This white paper explores the need for hospital price transparency, evaluates the variable implementation of the CMS Hospital Price Transparency Rule, examines current Texas legislation as one model of state-based price transparency solutions, and discusses future implications.
W H Y P R I C E T R A N S P A R E N C Y I S N E E D E D
The high cost of healthcare is consistently one of the top concerns of Americans in national surveys. A Morning Consult/Politico national survey from May 5, 2021, found that 88 percent of Americans want Congress to prioritize reducing healthcare costs, with 59 percent reporting this as their top priority (Morning Consult, 2021). While there is bipartisan consensus to bring down costs, Americans generally have different views on the best mechanism to accomplish this goal. Price transparency is a stark exception. A 2019 Harvard-Harris poll showed that 88 percent of Americans favored requiring healthcare providers to disclose pricing information (HHP, 2019). In 2020, the Foundation for Government Accountability also found that 87 percent of those polled supported healthcare price transparency as a way to help control costs and increase access for their families (FGA, 2020). Americans are resoundingly clear that they want to see lower healthcare costs, and they believe price transparency is a crucial tool to making that a reality.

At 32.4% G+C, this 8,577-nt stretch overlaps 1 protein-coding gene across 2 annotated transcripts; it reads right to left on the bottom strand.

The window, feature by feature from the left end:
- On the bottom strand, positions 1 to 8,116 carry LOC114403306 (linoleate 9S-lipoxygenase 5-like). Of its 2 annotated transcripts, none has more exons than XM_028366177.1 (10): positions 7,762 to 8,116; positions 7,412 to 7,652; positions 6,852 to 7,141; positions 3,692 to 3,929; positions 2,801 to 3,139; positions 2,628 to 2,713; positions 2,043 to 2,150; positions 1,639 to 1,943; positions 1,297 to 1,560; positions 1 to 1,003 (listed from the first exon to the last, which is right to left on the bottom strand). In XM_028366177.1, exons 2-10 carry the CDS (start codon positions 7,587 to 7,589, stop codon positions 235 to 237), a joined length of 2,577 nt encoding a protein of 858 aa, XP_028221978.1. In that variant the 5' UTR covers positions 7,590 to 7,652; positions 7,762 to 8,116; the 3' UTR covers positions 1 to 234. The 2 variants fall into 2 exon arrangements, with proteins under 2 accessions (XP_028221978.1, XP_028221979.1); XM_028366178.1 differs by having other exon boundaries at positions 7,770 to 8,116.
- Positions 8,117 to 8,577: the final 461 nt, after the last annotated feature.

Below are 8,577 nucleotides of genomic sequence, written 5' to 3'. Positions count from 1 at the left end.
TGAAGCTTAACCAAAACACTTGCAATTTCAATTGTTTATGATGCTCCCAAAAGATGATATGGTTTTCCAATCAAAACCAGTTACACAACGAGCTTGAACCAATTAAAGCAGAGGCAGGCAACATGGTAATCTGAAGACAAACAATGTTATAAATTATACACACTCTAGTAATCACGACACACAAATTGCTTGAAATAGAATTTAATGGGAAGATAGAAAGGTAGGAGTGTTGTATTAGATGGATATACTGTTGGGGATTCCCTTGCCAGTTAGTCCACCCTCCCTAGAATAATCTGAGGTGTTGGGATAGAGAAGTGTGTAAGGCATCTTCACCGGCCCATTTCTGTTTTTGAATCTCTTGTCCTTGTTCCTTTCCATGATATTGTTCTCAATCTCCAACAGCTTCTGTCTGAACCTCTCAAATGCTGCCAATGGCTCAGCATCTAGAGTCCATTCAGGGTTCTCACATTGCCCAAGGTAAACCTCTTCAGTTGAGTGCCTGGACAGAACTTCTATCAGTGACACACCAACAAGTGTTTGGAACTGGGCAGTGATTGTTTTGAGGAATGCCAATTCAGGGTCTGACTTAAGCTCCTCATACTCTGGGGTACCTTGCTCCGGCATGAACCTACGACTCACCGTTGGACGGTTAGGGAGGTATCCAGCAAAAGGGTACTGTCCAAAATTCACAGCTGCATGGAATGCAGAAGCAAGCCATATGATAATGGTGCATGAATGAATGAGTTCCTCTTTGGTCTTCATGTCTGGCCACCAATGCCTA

Many studies, particularly over the past decade, have shown dramatic price variations for the same medical care from different healthcare providers in the same geographic area with no difference in quality (U.S. GAO, 2014). The 2014 Government Accountability Office report illustrated this with the following example:
“…the cost for maternity care at selected acute care hospitals in Boston, all of which rated highly on several quality indicators, ranged between $6,834 and $21,554 in July 2014” (U.S. GAO, 2014, p. 12).
Without the ability to know and accept prices beforehand, Americans are left to navigate the healthcare system blindfolded—particularly during the most pivotal moments of life. High and variable healthcare costs can also contribute to medical debt, which the Urban Institute has found currently affects 15 percent of Americans (Urban Institute, n.d.). Beyond this, studies have shown that wage garnishment for unpaid medical bills can be more prevalent at some hospitals, unbeknownst to patients at the time they seek care (Bruhn et al., 2019). The Consumer Financial Protection Bureau reports that approximately 20 percent of consumer credit reports have at least one medical debt collection tradeline, and more than half of all collection tradelines are due to unpaid medical bills (CFPB, 2014).
Hospital price transparency is about more than financial transactions—it is about the patient and consumer empowerment and establishing trust with their medical providers. It allows individuals to make informed choices about how and when to receive the medical care they need without feeling financially vulnerable at each appointment or procedure.
V A R I A B L E I M P L E M E N T A T I O N
Although the CMS Hospital Price Transparency Rule has been in effect for over 5 months now, there has been variable implementation by hospitals thus far according to several analyses, which are summarized below: